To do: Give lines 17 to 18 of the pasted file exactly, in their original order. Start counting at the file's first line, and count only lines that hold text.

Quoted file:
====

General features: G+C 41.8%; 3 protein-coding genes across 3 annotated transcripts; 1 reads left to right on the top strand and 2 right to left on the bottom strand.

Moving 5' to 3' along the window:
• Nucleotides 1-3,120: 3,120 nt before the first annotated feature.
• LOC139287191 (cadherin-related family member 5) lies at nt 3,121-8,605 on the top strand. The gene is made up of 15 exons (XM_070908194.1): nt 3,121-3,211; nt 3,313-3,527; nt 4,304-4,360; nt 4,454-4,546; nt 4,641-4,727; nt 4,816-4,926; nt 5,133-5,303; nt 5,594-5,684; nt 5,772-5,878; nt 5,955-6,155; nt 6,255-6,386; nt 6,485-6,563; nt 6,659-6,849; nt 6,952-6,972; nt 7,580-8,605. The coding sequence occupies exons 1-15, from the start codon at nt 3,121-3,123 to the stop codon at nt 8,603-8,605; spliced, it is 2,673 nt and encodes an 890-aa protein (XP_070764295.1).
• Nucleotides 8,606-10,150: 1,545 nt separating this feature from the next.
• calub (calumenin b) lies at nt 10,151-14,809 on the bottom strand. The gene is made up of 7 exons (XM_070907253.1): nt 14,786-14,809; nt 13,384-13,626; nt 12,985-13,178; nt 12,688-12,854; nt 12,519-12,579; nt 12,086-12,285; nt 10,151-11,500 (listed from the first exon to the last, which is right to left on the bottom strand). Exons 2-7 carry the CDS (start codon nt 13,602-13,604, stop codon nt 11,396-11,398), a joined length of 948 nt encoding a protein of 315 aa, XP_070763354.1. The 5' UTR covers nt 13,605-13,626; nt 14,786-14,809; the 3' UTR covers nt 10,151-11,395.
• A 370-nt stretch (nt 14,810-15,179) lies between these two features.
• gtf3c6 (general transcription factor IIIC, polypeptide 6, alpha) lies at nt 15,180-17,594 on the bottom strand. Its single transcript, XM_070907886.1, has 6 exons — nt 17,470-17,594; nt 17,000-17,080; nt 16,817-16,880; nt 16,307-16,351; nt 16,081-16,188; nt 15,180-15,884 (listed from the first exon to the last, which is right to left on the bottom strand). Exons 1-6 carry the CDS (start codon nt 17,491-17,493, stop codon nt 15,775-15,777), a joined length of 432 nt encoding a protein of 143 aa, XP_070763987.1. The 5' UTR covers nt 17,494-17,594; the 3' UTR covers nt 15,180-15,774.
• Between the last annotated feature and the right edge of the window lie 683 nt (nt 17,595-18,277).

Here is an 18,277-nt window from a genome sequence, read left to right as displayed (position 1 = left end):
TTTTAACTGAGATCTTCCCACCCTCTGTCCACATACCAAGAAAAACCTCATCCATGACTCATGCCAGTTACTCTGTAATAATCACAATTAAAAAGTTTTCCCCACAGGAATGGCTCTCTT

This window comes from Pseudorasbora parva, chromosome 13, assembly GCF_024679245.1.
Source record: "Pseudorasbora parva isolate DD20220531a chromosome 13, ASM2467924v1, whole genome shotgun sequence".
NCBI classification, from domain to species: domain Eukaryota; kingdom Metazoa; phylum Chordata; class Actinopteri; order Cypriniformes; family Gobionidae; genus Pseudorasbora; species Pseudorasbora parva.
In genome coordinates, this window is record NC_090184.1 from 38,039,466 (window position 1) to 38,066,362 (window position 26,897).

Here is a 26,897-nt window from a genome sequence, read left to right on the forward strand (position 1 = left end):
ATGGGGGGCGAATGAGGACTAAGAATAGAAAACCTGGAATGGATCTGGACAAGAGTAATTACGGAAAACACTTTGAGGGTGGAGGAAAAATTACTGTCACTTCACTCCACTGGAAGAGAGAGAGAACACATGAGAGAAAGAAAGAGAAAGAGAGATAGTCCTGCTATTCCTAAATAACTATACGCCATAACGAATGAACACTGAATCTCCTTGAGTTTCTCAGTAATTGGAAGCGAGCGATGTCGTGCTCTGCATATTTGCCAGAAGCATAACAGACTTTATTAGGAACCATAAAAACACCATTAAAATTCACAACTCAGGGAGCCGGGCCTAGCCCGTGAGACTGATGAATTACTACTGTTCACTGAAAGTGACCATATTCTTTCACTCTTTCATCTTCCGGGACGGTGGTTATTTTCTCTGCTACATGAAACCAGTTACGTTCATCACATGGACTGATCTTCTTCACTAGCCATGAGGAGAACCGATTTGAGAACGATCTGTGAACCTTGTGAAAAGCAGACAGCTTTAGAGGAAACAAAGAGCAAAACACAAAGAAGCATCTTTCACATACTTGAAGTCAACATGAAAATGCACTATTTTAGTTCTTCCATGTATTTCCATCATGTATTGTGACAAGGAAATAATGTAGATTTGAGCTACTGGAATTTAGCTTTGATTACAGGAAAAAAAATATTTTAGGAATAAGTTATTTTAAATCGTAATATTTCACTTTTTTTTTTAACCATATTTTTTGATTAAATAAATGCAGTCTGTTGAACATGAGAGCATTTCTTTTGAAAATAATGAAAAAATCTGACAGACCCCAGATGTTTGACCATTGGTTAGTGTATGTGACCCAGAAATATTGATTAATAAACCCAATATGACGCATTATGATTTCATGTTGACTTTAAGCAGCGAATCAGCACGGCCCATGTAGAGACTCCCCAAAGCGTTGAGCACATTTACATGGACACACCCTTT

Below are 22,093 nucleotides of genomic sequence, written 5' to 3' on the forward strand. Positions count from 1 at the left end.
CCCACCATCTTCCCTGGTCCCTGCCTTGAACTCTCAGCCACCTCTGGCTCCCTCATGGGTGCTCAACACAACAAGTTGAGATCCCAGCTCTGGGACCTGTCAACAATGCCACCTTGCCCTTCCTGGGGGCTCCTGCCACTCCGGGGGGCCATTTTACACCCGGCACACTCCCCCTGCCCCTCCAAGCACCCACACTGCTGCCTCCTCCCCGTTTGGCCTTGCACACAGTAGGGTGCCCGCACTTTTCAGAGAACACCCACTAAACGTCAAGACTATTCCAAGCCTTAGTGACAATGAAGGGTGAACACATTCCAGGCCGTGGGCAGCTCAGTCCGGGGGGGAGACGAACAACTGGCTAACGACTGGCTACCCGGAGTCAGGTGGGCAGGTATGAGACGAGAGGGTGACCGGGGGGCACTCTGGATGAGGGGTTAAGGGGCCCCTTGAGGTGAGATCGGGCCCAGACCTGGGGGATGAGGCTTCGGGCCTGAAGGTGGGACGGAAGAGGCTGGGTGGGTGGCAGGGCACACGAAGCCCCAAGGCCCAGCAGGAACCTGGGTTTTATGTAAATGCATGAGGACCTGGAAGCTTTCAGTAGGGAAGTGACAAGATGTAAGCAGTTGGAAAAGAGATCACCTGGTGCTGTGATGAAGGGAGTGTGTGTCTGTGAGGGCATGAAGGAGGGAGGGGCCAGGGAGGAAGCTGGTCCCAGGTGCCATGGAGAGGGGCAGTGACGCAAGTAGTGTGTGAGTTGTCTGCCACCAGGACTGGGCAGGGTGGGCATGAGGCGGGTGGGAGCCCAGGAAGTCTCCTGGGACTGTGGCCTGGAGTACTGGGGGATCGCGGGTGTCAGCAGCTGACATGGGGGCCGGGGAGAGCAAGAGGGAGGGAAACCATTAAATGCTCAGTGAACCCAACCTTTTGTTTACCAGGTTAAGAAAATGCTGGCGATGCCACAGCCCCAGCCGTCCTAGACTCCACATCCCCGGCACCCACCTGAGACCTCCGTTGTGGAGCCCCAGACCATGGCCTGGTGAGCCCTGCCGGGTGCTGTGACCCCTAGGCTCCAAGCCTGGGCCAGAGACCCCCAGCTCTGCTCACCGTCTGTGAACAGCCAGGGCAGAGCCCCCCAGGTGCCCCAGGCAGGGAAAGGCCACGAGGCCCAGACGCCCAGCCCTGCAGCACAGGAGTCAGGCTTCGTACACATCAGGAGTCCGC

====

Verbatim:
ATGGGGGGCGAATGAGGACTAAGAATAGAAAACCTGGAATGGATCTGGACAAGAGTAATTACGGAAAACACTTTGAGGGTGGAGGAAAAATTACTGTCACTTCACTCCACTGGAAGAGAGAGAGAACACATGAGAGAAAGAAAGAGAAAGAGAGATAGTCCTGCTATTCCTAAATAACTATACGCCATAACGAATGAACACTGAATCTCCTTGAGTTTCTCAGTAATTGGAAGCGAGCGATGTCGTGCTCTGCATATTTGCCAGAAGCATAACAGACTTTATTAGGAACCATAAAAACACCATTAAAATTCACAACTCAGGGAGCCGGGCCTAGCCCGTGAGACTGATGAATTACTACTGTTCACTGAAAGTGACCATATTCTTTCACTCTTTCATCTTCCGGGACGGTGGTTATTTTCTCTGCTACATGAAACCAGTTACGTTCATCACATGGACTGATCTTCTTCACTAGCCATGAGGAGAACCGATTTGAGAACGATCTGTGAACCTTGTGAAAAGCAGACAGCTTTAGAGGAAACAAAGAGCAAAACACAAAGAAGCATCTTTCACATACTTGAAGTCAACATGAAAATGCACTATTTTAGTTCTTCCATGTATTTCCATCATGTATTGTGACAAGGAAATAATGTAGATTTGAGCTACTGGAATTTAGCTTTGATTACAGGAAAAAAAATATTTTAGGAATAAGTTATTTTAAATCGTAATATTTCACTTTTTTTTTTAACCATATTTTTTGATTAAATAAATGCAGTCTGTTGAACATGAGAGCATTTCTTTTGAAAATAATGAAAAAATCTGACAGACCCCAGATGTTTGACCATTGGTTAGTGTATGTGACCCAGAAATATTGATTAATAAACCCAATATGACGCATTATGATTTCATGTTGACTTTAAGCAGCGAATCAGCACGGCCCATGTAGAGACTCCCCAAAGCGTTGAGCACATTTACATGGACACACCCTTT

Below are 22,093 nucleotides of genomic sequence, written 5' to 3' on the forward strand. Positions count from 1 at the left end.